Planning is essential to having an effective savings plan and there is no better way to plan than to have a good family budget. Through specific applications or a simple spreadsheet, gather all expenses, whether regular and extraordinary, essential or leisure. Combine the various sources of income and find out how much you can save each month.The share you set aside each month depends on your personal finances, but look for inspiration in the various rules that are pointed out as appropriate. One of the best known, called 50-30-20, says that we should apply half of income on basic expenses, 30% for indiscriminate spending and the remaining 20% for savings.Essential is that you define a objective that is realistic and ambitious, to then be executed to the letter. If you don’t get it, it’s a sign that the budget is poorly designed, or it’s not fulfilling what you set. Also read: The importance of (knowing) saving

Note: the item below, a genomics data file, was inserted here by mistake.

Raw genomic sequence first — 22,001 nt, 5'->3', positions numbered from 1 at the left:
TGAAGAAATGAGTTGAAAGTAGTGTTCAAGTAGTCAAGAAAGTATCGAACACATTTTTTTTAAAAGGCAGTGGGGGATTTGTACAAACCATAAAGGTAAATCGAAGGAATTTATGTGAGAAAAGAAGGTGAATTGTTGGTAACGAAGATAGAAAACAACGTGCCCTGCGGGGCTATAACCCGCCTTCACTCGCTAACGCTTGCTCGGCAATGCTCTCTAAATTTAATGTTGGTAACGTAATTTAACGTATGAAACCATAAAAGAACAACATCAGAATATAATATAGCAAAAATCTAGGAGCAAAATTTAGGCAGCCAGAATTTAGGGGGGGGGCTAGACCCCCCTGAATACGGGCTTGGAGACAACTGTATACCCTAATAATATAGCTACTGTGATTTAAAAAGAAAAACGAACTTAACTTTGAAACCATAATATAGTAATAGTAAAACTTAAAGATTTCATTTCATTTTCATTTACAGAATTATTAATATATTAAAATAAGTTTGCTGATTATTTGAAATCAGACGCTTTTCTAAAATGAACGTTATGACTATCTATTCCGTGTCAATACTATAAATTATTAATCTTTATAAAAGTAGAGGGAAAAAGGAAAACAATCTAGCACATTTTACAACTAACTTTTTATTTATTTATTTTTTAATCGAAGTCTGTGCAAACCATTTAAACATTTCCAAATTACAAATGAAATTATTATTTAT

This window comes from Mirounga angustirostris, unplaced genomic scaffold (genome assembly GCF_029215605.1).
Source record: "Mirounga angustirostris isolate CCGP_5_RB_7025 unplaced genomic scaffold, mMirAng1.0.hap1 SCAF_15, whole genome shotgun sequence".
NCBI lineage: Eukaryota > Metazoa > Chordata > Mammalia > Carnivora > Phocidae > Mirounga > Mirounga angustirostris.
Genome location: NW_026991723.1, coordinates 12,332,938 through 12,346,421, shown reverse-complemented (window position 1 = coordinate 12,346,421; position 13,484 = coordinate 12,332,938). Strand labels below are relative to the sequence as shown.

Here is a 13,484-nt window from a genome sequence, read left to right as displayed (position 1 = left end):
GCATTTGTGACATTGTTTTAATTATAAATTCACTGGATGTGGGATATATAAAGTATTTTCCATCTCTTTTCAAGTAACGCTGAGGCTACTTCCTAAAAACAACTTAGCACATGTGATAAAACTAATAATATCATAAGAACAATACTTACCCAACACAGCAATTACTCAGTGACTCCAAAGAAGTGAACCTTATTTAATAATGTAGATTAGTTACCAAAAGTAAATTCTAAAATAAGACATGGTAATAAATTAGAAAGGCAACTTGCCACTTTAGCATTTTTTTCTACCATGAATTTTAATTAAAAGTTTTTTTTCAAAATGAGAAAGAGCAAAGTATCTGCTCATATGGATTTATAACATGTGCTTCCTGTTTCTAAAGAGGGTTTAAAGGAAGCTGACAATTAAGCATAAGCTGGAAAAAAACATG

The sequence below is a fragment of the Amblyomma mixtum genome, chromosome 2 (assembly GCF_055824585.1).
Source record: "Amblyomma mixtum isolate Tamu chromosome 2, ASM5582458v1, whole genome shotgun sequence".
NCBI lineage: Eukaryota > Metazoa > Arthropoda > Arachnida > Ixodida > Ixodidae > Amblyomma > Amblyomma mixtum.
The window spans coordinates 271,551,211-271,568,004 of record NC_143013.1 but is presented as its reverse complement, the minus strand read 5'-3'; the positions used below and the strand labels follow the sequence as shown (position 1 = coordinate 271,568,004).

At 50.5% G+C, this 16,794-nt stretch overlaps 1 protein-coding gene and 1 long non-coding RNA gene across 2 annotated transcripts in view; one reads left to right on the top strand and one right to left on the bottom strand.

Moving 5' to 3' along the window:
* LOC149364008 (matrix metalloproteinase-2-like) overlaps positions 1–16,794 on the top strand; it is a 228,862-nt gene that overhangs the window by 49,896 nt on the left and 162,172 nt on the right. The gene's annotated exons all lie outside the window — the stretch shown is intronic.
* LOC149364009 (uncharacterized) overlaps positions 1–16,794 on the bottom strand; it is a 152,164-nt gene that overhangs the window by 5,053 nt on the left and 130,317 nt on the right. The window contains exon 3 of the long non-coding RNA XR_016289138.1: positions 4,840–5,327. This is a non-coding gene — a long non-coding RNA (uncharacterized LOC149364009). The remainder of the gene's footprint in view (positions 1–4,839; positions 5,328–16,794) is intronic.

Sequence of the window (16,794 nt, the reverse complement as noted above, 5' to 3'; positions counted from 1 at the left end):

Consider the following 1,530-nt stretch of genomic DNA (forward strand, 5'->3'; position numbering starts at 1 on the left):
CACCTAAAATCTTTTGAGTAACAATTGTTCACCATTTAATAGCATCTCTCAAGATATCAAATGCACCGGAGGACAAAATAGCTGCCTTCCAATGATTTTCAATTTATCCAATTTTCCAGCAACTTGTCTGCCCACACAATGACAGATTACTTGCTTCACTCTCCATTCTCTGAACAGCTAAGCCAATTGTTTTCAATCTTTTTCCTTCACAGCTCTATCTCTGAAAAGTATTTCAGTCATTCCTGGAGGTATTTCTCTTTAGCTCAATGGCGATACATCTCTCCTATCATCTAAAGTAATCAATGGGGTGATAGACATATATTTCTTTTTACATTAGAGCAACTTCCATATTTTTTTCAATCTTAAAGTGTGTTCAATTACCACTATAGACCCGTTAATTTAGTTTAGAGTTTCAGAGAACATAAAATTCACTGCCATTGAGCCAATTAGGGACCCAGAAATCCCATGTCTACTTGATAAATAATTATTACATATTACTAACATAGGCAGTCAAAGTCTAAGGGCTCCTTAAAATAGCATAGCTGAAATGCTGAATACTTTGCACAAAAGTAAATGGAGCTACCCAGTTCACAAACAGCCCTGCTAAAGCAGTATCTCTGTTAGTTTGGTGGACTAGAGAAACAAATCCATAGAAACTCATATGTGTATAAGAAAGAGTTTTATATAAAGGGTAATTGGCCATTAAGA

‘Pay yourself’ and automatic transfers
There is a rule that helps to execute this plan of saving money on a regular basis, known as pay yourself. Pass by view savings as an expense, putting aside a certain amount when you receive your salary – and not what is left over at the end of the month. Ideally, you don’t even see this money. The easiest way to implement this strategy is to establish a monthly transfer of the money you set to a bank account where you add your savings. In your day-to-day account is the money needed for fixed and variable expenses. Also read: Savings account: What are the advantages and disadvantages of opting for one?
Apply for the long term